Whether singing about a sort of Zen hopefulness or taking the perspective of a just-left lover, the Montreal-based mother of three lays it all honestly and simply on the line, downcast but never dreary. Her voice is buoyed by fuller instrumentation than on previous efforts, and vocally, Doiron calls to mind the smoky altos of Shannon Wright and Cat Power, but without the histrionics — in their place is a peaceful sense of poetry. (Jagjaguwar)

Uh Huh Her
In 2004, this formerly shy lass from Dorset turned her self-consciousness inside out, covering the CD liner with a decade of self-portraiture and creating a record where the instrumentation is so minimalist and warmly muddy as to be her very innards hanging out, red and indistinguishable. And “Shame” is one of the best songs of her career. (Island)

Our Endless Numbered Days
An upgrade in studio quality hasn’t hurt Iron & Wine one bit. Sam Beam’s voice (and the soft shadow of his sister Sarah’s harmonizing) still forces your mind to shut up and listen, the melodies are as hypnotic as ever, and his lyrics remain just raw enough to be almost creepy but entirely engaging. Southern Gothic at its slo-folk finest. (Sub Pop)

The Volunteers
Emo labels aside, Jonah Matranga is more than just a tortured-boy soul with a yen for strangled hollering over four chords. There are fist-pumping anthems to flawed spirit and numerous nuanced examples of well-worn honesty here, including an acoustic takedown of Bon Jovi’s “Dead or Alive” that effectively skewers “The Scene.” Furthermore, “A Ghost” is a melancholy, magical-realist narrative of the highest caliber. (Jade Tree)

Moody Pike
That these guys are from Brooklyn isn’t so strange in the wake of the y’allternative revolution, but the fact that Pale Horse and Rider’s sophomore record was recorded in Kentucky and features production by the requisite Oldham (Paul) adds the golden twang touch to Jon DeRosa and Marc Gartman’s tales of late nights, love, sex, and excess, not to mention their new backing band’s glimmering pedal steel and jazzy drums. (Darla)

Scissor Sisters
All of the pleasure and none of the guilt. Okay, maybe there’s a twinge of guilt over this being a product of the Major Label Devil, but anyone whose childhood was spent grooving to Elton John, the Bee Gees, and Stevie Wonder on the car radio should just let his guard down and give a good listen to this ecstatically lush genderfunk techno-pop. Deal-sealer: The Sisters make a disco symphony of Floyd’s “Comfortably Numb.” (Universal)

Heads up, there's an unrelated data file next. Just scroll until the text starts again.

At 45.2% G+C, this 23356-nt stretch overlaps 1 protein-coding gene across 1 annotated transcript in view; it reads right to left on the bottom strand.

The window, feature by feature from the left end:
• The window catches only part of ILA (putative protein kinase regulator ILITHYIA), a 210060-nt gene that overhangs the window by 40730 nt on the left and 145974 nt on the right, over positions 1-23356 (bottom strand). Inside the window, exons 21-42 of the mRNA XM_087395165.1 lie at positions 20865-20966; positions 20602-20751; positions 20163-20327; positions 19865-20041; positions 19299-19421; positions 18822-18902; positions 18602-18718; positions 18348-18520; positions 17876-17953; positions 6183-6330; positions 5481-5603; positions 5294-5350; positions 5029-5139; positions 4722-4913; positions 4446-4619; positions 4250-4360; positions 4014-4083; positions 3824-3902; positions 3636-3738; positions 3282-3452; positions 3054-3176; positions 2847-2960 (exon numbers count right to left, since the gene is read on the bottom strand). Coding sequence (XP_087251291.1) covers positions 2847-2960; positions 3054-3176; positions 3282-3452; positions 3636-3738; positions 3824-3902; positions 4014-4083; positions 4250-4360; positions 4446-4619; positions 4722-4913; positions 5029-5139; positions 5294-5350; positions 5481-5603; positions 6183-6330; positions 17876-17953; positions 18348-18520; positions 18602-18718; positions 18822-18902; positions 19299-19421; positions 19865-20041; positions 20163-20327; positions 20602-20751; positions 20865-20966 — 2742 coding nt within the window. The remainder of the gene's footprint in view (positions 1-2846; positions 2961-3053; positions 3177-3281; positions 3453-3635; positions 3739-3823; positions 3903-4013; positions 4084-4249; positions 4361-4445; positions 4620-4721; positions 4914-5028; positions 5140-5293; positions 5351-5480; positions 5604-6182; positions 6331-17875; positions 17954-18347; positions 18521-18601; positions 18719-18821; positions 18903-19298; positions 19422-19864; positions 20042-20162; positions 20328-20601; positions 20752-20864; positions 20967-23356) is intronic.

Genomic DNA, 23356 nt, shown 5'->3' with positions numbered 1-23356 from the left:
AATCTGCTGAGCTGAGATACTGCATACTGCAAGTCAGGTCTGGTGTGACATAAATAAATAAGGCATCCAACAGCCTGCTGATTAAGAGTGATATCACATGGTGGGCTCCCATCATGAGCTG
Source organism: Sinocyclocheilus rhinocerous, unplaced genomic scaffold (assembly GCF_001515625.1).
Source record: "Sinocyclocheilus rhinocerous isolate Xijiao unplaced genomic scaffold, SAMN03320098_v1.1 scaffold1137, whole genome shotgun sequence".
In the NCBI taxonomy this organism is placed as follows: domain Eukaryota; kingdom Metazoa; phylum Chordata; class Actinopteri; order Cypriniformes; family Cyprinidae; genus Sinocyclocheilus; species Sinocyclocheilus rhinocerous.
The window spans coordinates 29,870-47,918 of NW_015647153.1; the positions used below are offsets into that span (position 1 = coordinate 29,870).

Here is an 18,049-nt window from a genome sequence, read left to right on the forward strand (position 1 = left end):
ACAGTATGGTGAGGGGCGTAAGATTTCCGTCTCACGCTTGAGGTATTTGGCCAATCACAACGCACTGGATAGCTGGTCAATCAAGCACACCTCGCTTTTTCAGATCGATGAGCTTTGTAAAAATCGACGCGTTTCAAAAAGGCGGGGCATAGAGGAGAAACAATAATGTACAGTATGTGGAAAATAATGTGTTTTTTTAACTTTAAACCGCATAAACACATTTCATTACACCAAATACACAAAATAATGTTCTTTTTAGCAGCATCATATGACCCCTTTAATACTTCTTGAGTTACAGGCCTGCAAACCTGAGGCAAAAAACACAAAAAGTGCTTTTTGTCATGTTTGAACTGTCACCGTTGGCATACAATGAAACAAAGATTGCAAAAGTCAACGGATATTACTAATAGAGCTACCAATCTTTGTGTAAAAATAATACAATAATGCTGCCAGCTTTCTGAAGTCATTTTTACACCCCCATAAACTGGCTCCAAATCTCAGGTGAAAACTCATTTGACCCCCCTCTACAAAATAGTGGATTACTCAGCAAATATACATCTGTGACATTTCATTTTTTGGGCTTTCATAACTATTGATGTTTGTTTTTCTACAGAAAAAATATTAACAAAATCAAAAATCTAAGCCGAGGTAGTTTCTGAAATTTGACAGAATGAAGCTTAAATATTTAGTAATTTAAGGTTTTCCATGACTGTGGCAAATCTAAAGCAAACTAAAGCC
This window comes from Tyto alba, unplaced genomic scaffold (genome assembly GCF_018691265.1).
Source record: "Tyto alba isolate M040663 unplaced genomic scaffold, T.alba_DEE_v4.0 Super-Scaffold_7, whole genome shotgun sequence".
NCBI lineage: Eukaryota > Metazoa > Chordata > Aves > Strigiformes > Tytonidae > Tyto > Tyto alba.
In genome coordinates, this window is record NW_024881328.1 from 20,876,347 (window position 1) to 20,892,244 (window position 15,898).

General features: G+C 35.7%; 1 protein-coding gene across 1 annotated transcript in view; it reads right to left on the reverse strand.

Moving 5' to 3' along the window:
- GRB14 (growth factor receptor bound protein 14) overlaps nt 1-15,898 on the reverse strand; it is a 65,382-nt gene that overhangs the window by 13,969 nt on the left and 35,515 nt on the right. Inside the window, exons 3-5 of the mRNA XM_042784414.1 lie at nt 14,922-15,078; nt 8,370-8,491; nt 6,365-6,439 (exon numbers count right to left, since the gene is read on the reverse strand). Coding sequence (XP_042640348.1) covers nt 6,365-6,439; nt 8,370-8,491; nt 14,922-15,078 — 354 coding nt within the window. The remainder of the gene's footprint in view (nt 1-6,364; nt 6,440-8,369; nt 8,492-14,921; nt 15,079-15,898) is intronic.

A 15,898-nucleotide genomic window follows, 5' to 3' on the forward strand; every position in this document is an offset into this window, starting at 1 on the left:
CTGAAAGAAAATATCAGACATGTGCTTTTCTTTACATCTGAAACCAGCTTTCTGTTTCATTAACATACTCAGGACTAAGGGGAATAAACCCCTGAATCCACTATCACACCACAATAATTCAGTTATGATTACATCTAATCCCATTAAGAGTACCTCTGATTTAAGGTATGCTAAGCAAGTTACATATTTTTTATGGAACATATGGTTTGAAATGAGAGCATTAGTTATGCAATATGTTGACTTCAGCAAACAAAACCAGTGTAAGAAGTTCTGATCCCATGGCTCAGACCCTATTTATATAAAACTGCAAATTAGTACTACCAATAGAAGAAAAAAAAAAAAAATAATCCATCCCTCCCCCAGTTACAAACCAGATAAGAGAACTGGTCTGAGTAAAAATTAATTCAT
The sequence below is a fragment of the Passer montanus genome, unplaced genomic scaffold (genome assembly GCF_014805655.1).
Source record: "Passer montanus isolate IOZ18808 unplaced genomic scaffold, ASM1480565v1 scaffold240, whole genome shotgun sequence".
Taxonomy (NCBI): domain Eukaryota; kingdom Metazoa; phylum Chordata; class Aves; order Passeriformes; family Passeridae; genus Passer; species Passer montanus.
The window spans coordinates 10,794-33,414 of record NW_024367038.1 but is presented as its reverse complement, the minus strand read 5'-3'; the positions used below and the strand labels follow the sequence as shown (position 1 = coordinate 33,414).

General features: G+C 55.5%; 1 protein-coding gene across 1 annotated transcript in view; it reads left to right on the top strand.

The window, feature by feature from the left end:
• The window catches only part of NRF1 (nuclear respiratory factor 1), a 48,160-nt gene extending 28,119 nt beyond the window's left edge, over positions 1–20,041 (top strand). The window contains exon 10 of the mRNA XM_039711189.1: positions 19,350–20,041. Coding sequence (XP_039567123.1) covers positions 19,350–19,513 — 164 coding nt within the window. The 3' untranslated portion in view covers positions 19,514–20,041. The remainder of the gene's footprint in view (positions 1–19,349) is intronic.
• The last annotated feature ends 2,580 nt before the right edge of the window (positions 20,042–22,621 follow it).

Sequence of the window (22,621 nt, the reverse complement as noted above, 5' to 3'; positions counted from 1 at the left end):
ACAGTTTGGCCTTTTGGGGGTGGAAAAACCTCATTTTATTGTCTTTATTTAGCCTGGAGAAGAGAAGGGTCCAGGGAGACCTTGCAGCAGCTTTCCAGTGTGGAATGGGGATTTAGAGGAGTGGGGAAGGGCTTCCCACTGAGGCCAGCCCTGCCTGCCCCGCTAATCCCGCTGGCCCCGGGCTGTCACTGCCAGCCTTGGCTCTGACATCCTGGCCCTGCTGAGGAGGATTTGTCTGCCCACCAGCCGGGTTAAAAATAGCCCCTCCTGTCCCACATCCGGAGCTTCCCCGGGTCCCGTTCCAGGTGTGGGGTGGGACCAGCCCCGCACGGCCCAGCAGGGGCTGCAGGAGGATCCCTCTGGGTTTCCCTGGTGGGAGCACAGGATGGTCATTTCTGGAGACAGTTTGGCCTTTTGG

She Like Electric
Record geeks who plop themselves at the mention of the Shaggs merely raise one eyebrow when I tell them about singer and keyboardist Asya, twelve (who sounds remarkably like Mary Lou Lord at times), and drummer Chloe, ten. But the sisters have the chops and the innocent moxie, and they pull more sass and raw heart out of their loosely melodic, honey-sung pop than most duos two and three times their age. (Pattern 25)

The Golden Apples of the Sun
This twenty-track compilation, curated by Devendra Banhart for Arthur magazine, could’ve been just another random collection. But each cut offers its own take on the newly minted “freakfolk” movement — folk gone psychedelic or psychedelia gone folky — with standout tracks by Vetiver with Hope Sandoval, the Long Winters, Josephine Foster, Joanna Newsom, Iron & Wine, Viking Moses, and Banhart himself, with oddfolk godmother Vashti Bunyan. (Bastet)


From Hell to Baton Rouge
Two words: electric dulcimers. Throw in sundry guitar, banjo, and plaintive vocals for a sound that buzzes like summer flies and hums like high-tension power lines through a post-modern Appalachia. With the exception of the Big Audio Dynamite-styled “Weight of Love” (which would be better situated as an end-of-disc bonus track), this could be the soundtrack for a Deliverance remake. If it was filmed at night. (Catamount)

Aw Cmon/No You Cmon
These are actually two separate (if not quite differentiated) albums released simultaneously, à la Use Your Illusion. Billed as Nashville’s “most fucked-up country band,” this grouping of more musicians than you can count on both hands looks like the lost freshmen who spent their weekends playing Dungeons & Dragons in the lobby of your college dorm. But led by the droll, basement-floor vocals of the bespectacled and trucker-hatted Kurt Wagner, Lambchop wraps around a massively gorgeous yet edgy range from Love Tractor to the Love Unlimited Orchestra, and that’s a much farther distance than it sounds. (Merge)

A Fix Back East
Strange how the best roots updates of recent years have been rendered by Yankee boys. Jack White hangs in Detroit, the Black Keys in Akron, and the Tarbox Ramblers in Boston, but good is good no matter the ZIP code. If you ever questioned what the blues and gospel have in common, look no further. (Rounder)

Underachievers Please Try Harder
Does the world really need two twee pop bands from Glasgow? Well, need may be pushing it a smidge, but Camera lead singer-songwriter Tracyanne Campbell brings her own distinct charm to the table. A proper supplement of self-conscious Scottish similes (He was uncomplaining as a tree) for those suffering Belle and Sebastian withdrawal. (Merge)

Headed for the Hills
Jim Lauderdale’s voice is one of the purest in Nashville (that alone puts the “alt” in front of “country”), and for the past several years he has treated himself to a recording session with upstate New York jam band Donna the Buffalo, and two with bluegrass legends Ralph Stanley and the Clinch Mountain Boys. If that’s not enough to gain Lauderdale the title of Master Collaborator, then this latest release, co-written with Grateful Dead lyricist Robert Hunter, puts him over the top. (Dualtone)